Federal prosecutors take over Seattle protester cases, concerning local attorneys
This week the U.S. Attorney’s Office in Seattle announced its eighth arrest related to events during this summer’s protests against racism and police brutality.
Defense attorneys say the Justice Department is going out of its way to try to discredit the protests.
But U.S. Attorney Brian Moran said his Seattle office is focused on cases like arson or firearms violations that he says are hurting the protest message.
That includes the big protest in Seattle the night of May 30. People took guns out of police vehicles and set the cars on fire, leading to three federal cases so far.
The next night, a man was arrested after being accused of striking a police officer in the face with a can of beer, and of carrying an improvised firearm.
Stephanie Knightlinger, a senior deputy prosecutor with the King County Prosecutors Office, said she was preparing to charge that man, Devinare Parker, in King County Superior Court.
“We really worked with the Seattle police detective,” Knightlinger said. “We had to make sure he did things like test-fire the firearm, it was an unusual sawed-off homemade shotgun that [Parker] brought to this protest.”
But then she found out that federal prosecutors were reviewing Parker’s case.
“They simply say, look we’re interested in this case, we want to look at the firearm," she said.
Moran's office charged Parker with possession of a destructive device, and the state charges were dismissed. Parker is now in federal custody.
Moran, the U.S. attorney for western Washington, said that he’s horror-stricken at the killing of George Floyd by Minneapolis police, and that he's determined to protect First Amendment rights. But he said some acts committed during the Seattle protests are taking away from those conversations.
"It’s destructive to that important conversation that we in Seattle have had going on since Jenny Durkan was U.S. attorney with the consent decree. So, lots of emotions,” he said. “And unfortunately what I’m spending most of my time on now is the criminal agitators and not the more important message of, what do we need to do to get this ship righted.”
So far, the federal cases from Moran’s office have focused on charges related to arson, Molotov cocktails and firearms -- Moran said the Bureau of Alcohol, Tobacco and Firearms has expertise to contribute in those cases.
He said in arson cases typically police from Seattle, Bellevue or elsewhere “may work with the ATF and say ‘this is an arson case, that’s really your sweet spot,’ so ATF will probably pick that case up and run with it.”
Moran said he hopes the federal charges act as a deterrent to others. “I’ve been told, probably anecdotally, that once we charged our first arson case, that the number of protesters or criminal agitators carrying Molotov cocktails dropped substantially,” he said.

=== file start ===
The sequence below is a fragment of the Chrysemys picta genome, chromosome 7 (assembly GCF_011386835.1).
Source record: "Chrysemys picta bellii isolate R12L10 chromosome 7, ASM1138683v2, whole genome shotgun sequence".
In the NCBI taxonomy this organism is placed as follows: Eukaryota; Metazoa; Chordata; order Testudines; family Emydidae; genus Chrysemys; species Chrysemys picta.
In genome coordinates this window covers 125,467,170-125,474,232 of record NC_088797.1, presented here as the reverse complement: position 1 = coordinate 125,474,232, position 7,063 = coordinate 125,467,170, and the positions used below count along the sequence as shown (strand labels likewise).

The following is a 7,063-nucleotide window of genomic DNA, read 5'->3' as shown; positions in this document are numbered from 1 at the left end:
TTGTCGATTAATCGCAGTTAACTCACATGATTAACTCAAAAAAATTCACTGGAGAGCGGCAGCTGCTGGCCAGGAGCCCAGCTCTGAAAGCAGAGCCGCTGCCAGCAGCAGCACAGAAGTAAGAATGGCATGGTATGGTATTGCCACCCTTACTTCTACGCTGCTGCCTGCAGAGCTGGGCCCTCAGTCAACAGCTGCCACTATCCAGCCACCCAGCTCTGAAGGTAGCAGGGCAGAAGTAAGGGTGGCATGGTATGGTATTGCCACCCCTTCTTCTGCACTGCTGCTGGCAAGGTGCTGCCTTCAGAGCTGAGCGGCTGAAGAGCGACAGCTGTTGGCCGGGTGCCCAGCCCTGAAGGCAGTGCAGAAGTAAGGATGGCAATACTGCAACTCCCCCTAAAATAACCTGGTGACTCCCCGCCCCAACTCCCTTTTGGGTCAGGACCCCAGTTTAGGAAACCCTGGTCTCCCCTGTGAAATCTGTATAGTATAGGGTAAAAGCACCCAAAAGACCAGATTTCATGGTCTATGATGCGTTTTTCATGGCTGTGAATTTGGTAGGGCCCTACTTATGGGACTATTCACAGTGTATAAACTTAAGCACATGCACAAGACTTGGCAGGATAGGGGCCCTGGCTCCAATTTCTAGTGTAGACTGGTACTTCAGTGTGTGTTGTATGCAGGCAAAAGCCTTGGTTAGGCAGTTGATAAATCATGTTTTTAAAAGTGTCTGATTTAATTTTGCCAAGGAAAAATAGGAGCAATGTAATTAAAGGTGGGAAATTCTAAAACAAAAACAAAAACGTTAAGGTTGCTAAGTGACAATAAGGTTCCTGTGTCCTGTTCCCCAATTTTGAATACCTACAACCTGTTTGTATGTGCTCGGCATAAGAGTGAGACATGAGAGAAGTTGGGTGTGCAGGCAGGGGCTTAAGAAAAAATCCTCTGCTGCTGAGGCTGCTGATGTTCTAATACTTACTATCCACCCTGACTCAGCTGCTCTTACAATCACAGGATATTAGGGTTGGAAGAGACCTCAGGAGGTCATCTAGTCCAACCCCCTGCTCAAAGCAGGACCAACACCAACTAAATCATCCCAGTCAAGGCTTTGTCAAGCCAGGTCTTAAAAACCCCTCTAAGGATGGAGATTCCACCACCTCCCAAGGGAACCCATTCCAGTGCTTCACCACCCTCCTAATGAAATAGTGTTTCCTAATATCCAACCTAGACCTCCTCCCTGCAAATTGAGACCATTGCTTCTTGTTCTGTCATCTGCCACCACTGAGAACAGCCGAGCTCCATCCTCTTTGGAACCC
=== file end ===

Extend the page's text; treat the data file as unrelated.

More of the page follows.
Moran said Seattle’s handful of protest-related cases is a stark contrast to Portland where federal prosecutors have filed dozens. (And one of the Seattle cases involves charging a man in Seattle with making a threat to bomb a Portland police station).
But Moran said each U.S. Attorney has been independent, and he’s had had no pressure from Attorney General William Barr or anyone else.
“I’ve been asked this a few times, ‘Are you getting directions from main Justice and the White House about who to charge, and how many to charge?’ and the answer is ‘absolutely not,’” he said.
But public defenders say these arson and vandalism cases are not typical for federal court. Dennis Carroll is an assistant federal public defender in Seattle. He said these cases don’t require complex investigations, and they don’t involve federal property. He sees them as politically motivated.
“We think bringing these cases to federal court is an effort by the Department of Justice to mischaracterize these protests and make them seem more violent and damaging than they actually are,” Carroll said.
One of the people Carroll represents is Isaiah Willoughby. Willoughby is charged with arson and accused of setting a fire outside the Seattle Police Department’s East Precinct while it was abandoned in July.
“This is a uniquely local matter that should be handled in state court,” Carroll said. “However, the Department of Justice came in, and took the cases to federal court where they can levy draconian mandatory minimum penalties against the people who are charged.”
If convicted in federal court, Willoughby faces a mandatory minimum of five years in prison. Carroll said Willoughby would have faced 12 to 18 months in state court.
Willoughby, Parker and some of the others facing federal charges remain in custody at the Federal Detention Center in SeaTac. Carroll said life is particularly anxious for his clients there because that facility recently had an outbreak of Covid-19.
“The ones who are stuck in detention at the Federal Detention Center are facing conditions of confinement that are difficult” especially now, he said. “It’s also dangerous because the risk of infection inside an institution like the Federal Detention Center is pretty high. And they don’t know when their case will be going to trial.”
Carroll and Moran say the U.S. District Court in Seattle is looking to resume criminal trials in October at the earliest.